To my surprise, the audience around me displayed a completely contrary reaction; as the ante was being upped on screen, they giggled and conversed and seemed unwillingly to buy into the tension building. In fact, it seemed to my eyes as if there was an inverse relationship between the dramatic intent of the director in building to a surprise denouement and the dramatic effect on the audience that I would typically anticipate. Afterwards I overheard a number of the audience say what an excellent movie they thought it was.
I remained puzzled and curious by this phenomenon as I saw other movies in Singapore and elsewhere in the region, and fuzzily attributed it to some cross-cultural difference or other.
Robert Niesbett and his colleagues have an altogether less fuzzy explanation. They attribute it to an effect arising from a fundamentally different ontology and epistemology between those bathed in western culture and those of East Asia. Drawing upon a substantial body of empirical studies, they theorise on a system of thought they describe as holistic that can be attributed to ancient Chinese metaphysics and contrast this with an analytic tradition in the west attributable to ancient Greek metaphysics. Each of these, they claim, imbues the modern equivalent societies with significantly different socio-cognitive capacities. In the Chinese tradition, harmony social obligation and the greater good are emphasised. This gives rise to greater focus on relational and contextual properties within cognition. Individual objects and indeed individual agency are less salient while the social obligations and hierarchical structure are to the fore. Debate and explicit criticism are shunned, valour is found in the middle way between extremes. An interesting and specific prediction arises: individuals raised in modern east Asian societies (most, although not all, (a point not made in the paper) heavily influenced by Chinese culture) should display a high degree of hindsight bias. Hindsight bias is a kind of knew-it-all-along post hoc rationalisation that allows a disposition of no surprise: I saw it coming. One could speculate that such a bias is a handy tool in a culture where social harmony is prized and the loss of face at not seeing it coming is a full on social humiliation. A study by Choi and Nesbitt compared hindsight bias among a group of Koreans and European Americans, and found a significant difference, with the Korean sample displaying far higher degree of hindsight bias. Thus their hypothesis was not dis-confirmed.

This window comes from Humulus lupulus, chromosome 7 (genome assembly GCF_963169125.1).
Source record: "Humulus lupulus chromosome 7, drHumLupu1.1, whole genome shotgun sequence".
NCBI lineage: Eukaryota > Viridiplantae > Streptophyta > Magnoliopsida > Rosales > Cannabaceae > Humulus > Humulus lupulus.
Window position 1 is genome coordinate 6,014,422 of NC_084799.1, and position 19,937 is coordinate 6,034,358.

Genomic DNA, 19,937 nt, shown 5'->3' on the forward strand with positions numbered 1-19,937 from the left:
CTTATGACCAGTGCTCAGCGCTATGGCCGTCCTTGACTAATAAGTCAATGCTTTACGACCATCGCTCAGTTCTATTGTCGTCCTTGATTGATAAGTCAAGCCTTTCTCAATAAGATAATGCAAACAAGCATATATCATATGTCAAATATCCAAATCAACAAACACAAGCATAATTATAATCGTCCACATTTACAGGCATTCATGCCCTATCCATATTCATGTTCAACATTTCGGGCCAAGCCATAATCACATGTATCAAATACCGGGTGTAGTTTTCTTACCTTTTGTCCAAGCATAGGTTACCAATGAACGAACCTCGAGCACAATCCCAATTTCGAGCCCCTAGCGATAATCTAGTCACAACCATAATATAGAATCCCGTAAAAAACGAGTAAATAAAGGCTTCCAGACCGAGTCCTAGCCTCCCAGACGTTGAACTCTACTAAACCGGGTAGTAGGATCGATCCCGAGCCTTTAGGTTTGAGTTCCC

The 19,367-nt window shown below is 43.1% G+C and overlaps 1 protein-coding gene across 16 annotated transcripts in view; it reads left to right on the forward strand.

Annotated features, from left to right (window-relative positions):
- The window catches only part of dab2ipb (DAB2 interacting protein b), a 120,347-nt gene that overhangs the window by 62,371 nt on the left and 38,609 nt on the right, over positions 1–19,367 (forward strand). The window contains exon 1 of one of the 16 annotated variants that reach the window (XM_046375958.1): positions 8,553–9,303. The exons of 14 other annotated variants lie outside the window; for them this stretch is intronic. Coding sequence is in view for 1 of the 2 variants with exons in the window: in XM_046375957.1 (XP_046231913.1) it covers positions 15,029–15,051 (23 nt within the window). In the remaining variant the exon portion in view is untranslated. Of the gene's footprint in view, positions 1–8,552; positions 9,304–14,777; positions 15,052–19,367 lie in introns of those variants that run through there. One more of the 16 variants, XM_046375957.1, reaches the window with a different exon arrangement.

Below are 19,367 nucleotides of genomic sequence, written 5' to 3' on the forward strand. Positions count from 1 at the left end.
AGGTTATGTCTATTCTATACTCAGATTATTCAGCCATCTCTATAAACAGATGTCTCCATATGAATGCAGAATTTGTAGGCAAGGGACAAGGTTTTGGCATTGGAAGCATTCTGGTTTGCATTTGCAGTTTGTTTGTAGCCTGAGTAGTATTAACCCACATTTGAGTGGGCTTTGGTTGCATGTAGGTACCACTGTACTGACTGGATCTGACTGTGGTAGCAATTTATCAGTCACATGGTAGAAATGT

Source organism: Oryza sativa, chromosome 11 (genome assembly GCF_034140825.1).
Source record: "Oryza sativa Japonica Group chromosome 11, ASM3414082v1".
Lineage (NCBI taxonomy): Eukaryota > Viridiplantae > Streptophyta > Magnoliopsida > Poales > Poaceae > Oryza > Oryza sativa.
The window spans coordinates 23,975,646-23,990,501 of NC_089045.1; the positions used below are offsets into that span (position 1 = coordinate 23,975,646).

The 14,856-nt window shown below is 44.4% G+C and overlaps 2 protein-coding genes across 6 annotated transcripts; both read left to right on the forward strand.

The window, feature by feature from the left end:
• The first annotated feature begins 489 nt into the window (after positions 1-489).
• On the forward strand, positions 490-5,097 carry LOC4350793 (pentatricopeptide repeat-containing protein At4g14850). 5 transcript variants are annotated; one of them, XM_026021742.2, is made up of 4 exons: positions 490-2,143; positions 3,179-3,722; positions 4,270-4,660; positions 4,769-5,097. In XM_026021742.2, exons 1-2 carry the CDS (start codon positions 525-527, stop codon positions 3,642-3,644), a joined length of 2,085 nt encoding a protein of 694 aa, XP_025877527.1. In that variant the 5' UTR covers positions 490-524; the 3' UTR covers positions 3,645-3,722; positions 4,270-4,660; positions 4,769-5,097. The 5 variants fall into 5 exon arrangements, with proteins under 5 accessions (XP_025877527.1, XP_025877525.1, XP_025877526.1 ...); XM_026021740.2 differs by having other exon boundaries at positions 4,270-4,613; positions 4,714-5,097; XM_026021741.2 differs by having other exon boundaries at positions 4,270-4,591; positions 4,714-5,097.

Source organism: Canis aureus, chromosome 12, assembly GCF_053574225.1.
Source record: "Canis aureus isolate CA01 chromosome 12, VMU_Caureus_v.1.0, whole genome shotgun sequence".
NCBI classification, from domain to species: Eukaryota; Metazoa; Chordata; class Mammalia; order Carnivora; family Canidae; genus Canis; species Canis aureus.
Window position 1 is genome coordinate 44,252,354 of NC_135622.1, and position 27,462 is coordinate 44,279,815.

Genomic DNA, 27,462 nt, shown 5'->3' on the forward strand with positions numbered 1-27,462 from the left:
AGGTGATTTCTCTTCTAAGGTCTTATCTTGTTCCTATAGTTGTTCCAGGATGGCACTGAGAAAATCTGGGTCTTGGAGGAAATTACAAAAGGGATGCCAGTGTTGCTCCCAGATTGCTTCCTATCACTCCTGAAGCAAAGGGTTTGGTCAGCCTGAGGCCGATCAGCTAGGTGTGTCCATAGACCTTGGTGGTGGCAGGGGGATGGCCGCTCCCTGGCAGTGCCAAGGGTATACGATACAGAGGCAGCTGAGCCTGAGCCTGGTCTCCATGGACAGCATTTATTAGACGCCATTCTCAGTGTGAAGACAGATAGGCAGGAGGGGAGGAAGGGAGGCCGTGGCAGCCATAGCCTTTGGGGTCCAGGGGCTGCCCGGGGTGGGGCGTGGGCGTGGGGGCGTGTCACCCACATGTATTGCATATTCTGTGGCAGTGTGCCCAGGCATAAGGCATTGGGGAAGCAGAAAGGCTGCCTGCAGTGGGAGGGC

The paper also examines are number of hypotheses with regard to particular biases the should arise in western societies attributable to their particular epistemology and social organisation that are worth noting, including a heightened illusion of control, arising from an exaggerated sense of personal agency.
While I remain somewhat skeptical of large tracts of the philosophical underpinnings of their arguments, they do good service in drawing attention to the shaky foundations of the idea that all cognitive processes are universal and that extrapolation and generalisability is essentially a straightforward exercise once the underlying data is sound; an axiom of most cognitive psychology. They also do good service in affording me a potentially satisfying explanation for my movie theatre experience. But I know that all along.